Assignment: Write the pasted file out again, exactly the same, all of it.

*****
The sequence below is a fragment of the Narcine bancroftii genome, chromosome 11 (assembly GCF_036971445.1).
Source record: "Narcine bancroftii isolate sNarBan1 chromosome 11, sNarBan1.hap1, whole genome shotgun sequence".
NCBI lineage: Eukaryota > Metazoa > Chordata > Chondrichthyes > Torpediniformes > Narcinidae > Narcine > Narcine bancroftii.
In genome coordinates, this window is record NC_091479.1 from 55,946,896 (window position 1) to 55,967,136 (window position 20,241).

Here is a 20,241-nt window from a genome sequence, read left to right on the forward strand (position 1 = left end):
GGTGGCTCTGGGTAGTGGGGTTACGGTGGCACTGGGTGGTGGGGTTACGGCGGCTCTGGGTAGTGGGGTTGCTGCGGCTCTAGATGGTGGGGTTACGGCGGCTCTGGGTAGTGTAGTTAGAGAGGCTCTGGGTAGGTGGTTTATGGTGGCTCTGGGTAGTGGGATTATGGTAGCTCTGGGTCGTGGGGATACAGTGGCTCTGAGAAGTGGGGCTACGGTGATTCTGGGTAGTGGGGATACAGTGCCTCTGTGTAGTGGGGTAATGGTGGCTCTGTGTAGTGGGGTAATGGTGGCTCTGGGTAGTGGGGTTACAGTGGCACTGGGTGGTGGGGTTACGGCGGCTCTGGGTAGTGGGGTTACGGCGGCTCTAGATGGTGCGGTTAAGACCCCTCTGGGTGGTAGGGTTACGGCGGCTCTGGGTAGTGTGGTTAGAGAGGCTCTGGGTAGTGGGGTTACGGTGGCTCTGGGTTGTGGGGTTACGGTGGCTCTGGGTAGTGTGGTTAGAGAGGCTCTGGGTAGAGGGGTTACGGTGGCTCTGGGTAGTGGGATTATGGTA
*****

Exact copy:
The sequence below is a fragment of the Narcine bancroftii genome, chromosome 11 (assembly GCF_036971445.1).
Source record: "Narcine bancroftii isolate sNarBan1 chromosome 11, sNarBan1.hap1, whole genome shotgun sequence".
NCBI lineage: Eukaryota > Metazoa > Chordata > Chondrichthyes > Torpediniformes > Narcinidae > Narcine > Narcine bancroftii.
In genome coordinates, this window is record NC_091479.1 from 55,946,896 (window position 1) to 55,967,136 (window position 20,241).

Here is a 20,241-nt window from a genome sequence, read left to right on the forward strand (position 1 = left end):
GGTGGCTCTGGGTAGTGGGGTTACGGTGGCACTGGGTGGTGGGGTTACGGCGGCTCTGGGTAGTGGGGTTGCTGCGGCTCTAGATGGTGGGGTTACGGCGGCTCTGGGTAGTGTAGTTAGAGAGGCTCTGGGTAGGTGGTTTATGGTGGCTCTGGGTAGTGGGATTATGGTAGCTCTGGGTCGTGGGGATACAGTGGCTCTGAGAAGTGGGGCTACGGTGATTCTGGGTAGTGGGGATACAGTGCCTCTGTGTAGTGGGGTAATGGTGGCTCTGTGTAGTGGGGTAATGGTGGCTCTGGGTAGTGGGGTTACAGTGGCACTGGGTGGTGGGGTTACGGCGGCTCTGGGTAGTGGGGTTACGGCGGCTCTAGATGGTGCGGTTAAGACCCCTCTGGGTGGTAGGGTTACGGCGGCTCTGGGTAGTGTGGTTAGAGAGGCTCTGGGTAGTGGGGTTACGGTGGCTCTGGGTTGTGGGGTTACGGTGGCTCTGGGTAGTGTGGTTAGAGAGGCTCTGGGTAGAGGGGTTACGGTGGCTCTGGGTAGTGGGATTATGGTA